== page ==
After unexpectedly losing massive amounts of revenue in 2020 due to the pandemic shut down, salon owners are analyzing their businesses for cost savings and new streams of revenue.
One simple solution for significant savings lies in new color technology. Vish Hair Color Management Software uses state-of-the-art Bluetooth scales to create data for owners to correctly set color prices, reduce inventory costs and help their colorists work more efficiently.
Tim Howard, Chief Innovation Officer at Vish says, “Weigh your product on our premium Bluetooth scale every time, and Vish automatically records all formulas, updating them with precise amounts.”
How Vish Works
With insight into company-wide usage, waste, profitability and performance, salon owners are finding extra profit to invest in their businesses, and stylists can see where they rank in usage and waste, which Howard says is extremely motivating.
“Gone are the days where salons should absorb product costs and erode the profitability of their services,” he says. “Charge customers exactly what gets used and control labor and commission costs.”
The first month is usually a learning curve, but Howard says salons see savings almost immediately.
“I did a data review for one salon that started at an average color cost of $7.60 per application,” he says. “Two months later, the salon was down to $6 per application.”
The salon saved $1.60 per application. With 1,500 applications, that generated $2,500 in savings.
The salon also generated $6,200 in new revenue by charging clients for the color used.
“This was an 18-chair salon that was on our biggest plan,” Howard says. “If you average their savings and earnings out over a year, that’s a positive impact of $96k — Vish more than paid for itself.”
Owners can then take that revenue and pay for employee education, new salon equipment, an expansion, or any other needed improvements. Some owners are even stepping out from behind the chair to focus on working on their business rather than in it.
Learning the Ropes
But first, you have to get your team on board. While Vish is simple to use, Howard says getting stylists to use it consistently is the biggest challenge. “It’s a new process, and some stylists are reluctant to be held accountable,” he says. “But if you get through the first 30 days and record the new formulas, you’ve got it. Vish is also counting inventory while you work—so no more manual counting.”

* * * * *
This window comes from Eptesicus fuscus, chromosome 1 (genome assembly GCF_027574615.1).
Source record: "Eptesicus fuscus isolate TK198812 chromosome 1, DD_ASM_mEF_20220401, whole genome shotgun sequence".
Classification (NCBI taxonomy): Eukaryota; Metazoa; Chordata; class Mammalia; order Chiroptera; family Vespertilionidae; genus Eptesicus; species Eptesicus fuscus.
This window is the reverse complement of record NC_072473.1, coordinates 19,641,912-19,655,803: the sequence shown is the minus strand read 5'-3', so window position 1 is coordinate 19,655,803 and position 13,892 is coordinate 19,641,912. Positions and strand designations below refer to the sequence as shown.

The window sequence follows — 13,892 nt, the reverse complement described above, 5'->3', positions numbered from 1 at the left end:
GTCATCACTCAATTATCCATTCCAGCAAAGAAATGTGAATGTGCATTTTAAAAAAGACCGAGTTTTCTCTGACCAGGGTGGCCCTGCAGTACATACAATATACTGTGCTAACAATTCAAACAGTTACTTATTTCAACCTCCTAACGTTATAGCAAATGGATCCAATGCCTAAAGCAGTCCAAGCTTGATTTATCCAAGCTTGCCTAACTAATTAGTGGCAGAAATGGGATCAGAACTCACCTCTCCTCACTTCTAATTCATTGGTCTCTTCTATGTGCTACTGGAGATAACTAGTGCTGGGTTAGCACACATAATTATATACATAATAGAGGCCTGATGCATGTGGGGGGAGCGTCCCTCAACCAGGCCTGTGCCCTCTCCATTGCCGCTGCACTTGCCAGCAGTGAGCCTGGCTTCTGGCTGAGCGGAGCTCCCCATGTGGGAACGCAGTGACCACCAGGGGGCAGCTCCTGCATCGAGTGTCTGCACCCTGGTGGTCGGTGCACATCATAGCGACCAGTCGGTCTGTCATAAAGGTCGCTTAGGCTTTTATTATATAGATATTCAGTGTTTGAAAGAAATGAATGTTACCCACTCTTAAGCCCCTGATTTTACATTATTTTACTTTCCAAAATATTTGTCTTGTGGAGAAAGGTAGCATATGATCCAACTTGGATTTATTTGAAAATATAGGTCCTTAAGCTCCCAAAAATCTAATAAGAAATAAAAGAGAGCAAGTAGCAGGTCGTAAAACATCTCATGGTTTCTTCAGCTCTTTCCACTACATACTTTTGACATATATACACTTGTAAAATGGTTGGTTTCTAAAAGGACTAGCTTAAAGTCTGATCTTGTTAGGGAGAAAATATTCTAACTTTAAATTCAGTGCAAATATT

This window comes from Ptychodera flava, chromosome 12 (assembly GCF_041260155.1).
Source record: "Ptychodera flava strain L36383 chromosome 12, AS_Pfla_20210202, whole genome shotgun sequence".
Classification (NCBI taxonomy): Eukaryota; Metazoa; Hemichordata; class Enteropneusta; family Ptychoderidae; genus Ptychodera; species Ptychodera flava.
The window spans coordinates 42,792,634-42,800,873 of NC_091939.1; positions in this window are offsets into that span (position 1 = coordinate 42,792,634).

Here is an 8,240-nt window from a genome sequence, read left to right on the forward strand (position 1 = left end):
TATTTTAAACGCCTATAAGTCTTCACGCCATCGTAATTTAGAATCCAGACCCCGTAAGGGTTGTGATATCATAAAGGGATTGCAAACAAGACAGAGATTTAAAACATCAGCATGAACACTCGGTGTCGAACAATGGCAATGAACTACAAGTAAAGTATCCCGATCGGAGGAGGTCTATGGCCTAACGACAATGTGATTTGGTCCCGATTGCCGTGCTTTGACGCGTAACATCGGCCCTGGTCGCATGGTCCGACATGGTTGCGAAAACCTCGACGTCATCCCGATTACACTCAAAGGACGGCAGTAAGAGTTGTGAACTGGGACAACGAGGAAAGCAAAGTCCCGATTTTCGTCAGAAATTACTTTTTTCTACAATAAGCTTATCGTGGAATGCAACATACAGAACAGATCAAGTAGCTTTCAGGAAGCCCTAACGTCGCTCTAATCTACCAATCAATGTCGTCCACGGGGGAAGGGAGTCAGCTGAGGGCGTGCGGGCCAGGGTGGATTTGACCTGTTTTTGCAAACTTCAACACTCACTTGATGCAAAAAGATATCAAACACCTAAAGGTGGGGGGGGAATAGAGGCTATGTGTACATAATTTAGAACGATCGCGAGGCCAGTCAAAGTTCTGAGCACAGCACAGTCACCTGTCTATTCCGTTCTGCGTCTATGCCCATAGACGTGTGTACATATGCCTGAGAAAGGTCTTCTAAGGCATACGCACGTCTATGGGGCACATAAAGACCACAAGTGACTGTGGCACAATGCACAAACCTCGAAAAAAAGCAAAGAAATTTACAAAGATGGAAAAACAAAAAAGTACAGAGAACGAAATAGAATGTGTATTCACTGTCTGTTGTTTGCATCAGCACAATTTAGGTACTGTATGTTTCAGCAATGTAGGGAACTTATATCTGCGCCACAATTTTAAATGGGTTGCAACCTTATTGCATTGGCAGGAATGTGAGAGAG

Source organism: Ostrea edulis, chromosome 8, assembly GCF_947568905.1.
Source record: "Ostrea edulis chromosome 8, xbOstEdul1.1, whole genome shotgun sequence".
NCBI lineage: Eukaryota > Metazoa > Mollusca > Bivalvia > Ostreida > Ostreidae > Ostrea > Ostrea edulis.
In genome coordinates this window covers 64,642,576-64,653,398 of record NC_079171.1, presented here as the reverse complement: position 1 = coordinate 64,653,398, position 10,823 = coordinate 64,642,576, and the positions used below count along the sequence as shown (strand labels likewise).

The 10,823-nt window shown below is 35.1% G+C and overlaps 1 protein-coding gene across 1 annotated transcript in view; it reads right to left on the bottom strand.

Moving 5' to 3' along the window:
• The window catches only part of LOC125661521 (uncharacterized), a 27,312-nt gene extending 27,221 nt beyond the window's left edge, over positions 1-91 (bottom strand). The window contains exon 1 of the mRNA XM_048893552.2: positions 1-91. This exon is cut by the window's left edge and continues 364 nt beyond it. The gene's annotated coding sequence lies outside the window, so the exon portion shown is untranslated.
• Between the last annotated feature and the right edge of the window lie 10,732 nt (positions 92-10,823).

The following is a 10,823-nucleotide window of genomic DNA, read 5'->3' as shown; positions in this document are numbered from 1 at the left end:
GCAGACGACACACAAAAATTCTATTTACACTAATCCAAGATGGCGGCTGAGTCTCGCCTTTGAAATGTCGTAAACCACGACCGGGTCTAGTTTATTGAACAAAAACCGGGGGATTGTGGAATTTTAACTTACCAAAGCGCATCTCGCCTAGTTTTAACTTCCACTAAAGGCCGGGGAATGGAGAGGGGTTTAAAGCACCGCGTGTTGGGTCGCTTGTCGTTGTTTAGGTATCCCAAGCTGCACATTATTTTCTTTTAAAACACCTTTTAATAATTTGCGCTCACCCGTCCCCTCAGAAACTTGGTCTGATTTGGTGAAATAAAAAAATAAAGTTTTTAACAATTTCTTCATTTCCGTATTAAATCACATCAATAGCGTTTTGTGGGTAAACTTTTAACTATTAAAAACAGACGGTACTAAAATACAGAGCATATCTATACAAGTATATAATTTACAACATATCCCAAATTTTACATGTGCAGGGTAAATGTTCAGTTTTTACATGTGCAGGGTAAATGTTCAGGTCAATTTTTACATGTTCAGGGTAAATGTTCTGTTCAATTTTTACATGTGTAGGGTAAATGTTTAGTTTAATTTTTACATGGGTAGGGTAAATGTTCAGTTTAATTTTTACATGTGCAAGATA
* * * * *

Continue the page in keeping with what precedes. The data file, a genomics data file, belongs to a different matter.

The automated inventory saves time and money for owners.
Luke Huffstutter, owner of Annastasia Salon, with two locations in Portland, OR, has been using Vish for almost a year, but rolled it out slowly to his team.
“It’s true that as a group stylists hate new technology and change, but we do an enormous amount of color services — it can take us six hours to do a color order,” he says. “Some of our team resisted and some loved it instantly, but we are showing each and every one of them the positive impact it can have on them and their business.”
Once stylists understand how working efficiently benefits the salon, they embrace the new technology.
“My favorite part is that my leadership team can have such clear conversations around color now while coaching our staff more effectively than ever,” he says. “They can see how much they were supposed to charge a ticket versus what they actually charged, and we can access real data about each color service, where before we just had to trust.”
Eliminate Waste, See Savings
Howard says it’s not uncommon for a salon to see 30-percent color waste when they first start using Vish. But after a few months of refining formulas, that waste comes down and there’s a reduction in inventory cost.
“We typically see a 25-percent reduction in cost of orders after a few months,” he says. “The magic really happens after that first customer you mixed in August comes back in September and the formula and price have been adjusted.”
He adds, “I just met with a salon recently that was wasting $2.50 per balayage. Their cost went down to $7.50 from $10.